Sans,It would have been a whole lot better had the author included the most sensible cartridge: the .280 Rem. And no, I don't own one.
As objective as I can be, the .308 Win might be the second most sensible cartridge for all North American big game hunting.
Are you a younger member, by any chance?I don't agree with Hawks and I stopped reading after he called the 6mm Rem something special.
The 6mm Rem and 257R mentioned after it are flops that never became popular yet linger on.
Headline 12/26/2014 Shooters ForumI think Chuck was right on with the 6mm but don't consider it light years better than the .243.
Other than that I agree with Kevin's accessment. Thank God we don't all have the same tastes or needs in firearms otherwise I'd have to throw my 25-06 and win mags in the lake.
I am too young to have been there when the old 257 R. was introduced. I did buy a new M70 in 1957 that I still have and a friend used a 257 in a 722 back in the 60's.Are you a younger member, by any chance?
The 257 Roberts was quite successful for many years. It would have been even more successful if it had been loaded to its full +P potential, in strong actions, from the time it was introduced. Frankly, since critters haven't gotten any tougher, the 257 Bob is as good as it ever was...and that means it's still a VERY good deer cartridge.
Just because it predates your interest in guns doesn't mean it wasn't successful. Also, some day you will be the old thing that seems to just "linger on"...that won't make you any less effective or valuable, either.
Happy New Year, Mr. Lee,Sans,
+1 on the .308!
Just for discussion purposes - in the game fields, inside 400 yards +/-, what will the .280 do that the .270 Win won't? I'll concede that the 7mm can launch a heavier bullet when need be, but in that dept, the 160 gr Nosler Partition in .277 is no slouch. And, the Winchester's 130 gr has long earned its deserving reputation as a consistently reliable killer on a wide variety of species, large and small.
None of this takes anything away from the .280 Remington mind you, not one bit. My favorite just differs from yours.
Amen. And Happy New Year to you Sans.Happy New Year, Mr. Lee,
I agree with you 100%. Remove 175 grain bullets from the equation, and there is no difference between the .270 Win & .280 Rem.
Due to sectional densities, the 150 grain .270 Win bullet would be equal to the .280 Rem 160 grain bullet.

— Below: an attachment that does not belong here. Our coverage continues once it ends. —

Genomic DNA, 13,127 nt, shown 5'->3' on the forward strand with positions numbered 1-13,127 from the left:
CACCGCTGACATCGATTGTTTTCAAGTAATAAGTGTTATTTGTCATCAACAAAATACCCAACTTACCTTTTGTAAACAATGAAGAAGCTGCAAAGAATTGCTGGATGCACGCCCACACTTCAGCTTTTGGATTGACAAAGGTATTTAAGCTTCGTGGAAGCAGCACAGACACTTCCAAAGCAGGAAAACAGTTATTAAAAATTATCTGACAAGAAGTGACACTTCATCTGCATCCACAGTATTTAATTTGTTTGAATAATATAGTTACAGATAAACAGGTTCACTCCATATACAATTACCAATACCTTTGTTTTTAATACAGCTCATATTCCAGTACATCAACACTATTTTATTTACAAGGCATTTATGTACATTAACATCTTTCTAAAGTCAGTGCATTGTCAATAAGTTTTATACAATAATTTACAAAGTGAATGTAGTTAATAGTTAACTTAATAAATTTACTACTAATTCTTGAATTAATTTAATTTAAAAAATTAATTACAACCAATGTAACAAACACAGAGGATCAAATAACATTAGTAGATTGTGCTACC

I don't own a .280 Rem. I do own 2 270 Win's. I have found the .270 Win to be a very efficient and sudden big game killer. I could hunt all that I want to hunt in North America with a .270 Win, and that includes elk & moose.
OK, so you're no young'n...why is it you think the 257 Roberts was a flop? Granted, it has fallen out of favor, but in the years you mention, it was quite popular and effective. For decades, a "257" was a Roberts, and every gun nut knew it.I am too young to have been there when the old 257 R. was introduced. I did buy a new M70 in 1957 that I still have and a friend used a 257 in a 722 back in the 60's.
You have a point that if a "new" cartridge is introduced and perks up gun sales for a while that can be considered a success.
Heck the car companies have some 'new' feature every year!
Indeed! In my late teens to mid-twenties, my only centerfire rifle was a .30-30 Marlin 336 with a Weaver K2.5 scope. After a few seasons I felt the need for just a bit more reach and performance for deer hunting. I started handloading the (now discontinued) 135 grain Sierra spitzer just short enough to work through the Marlin action. Using published data designed tor the TC Contender, I worked up this Single Shot Pistol bullet to just over 2450 fps from the 20 inch barrel. Now, I only used the Marlin as a two shot repeater with that load - one in the chamber and one in the magazine. Sighted-in 3" high at 100 yards it was then on at 200 yardsThe most sensible cartridge to own is the one that works best for you...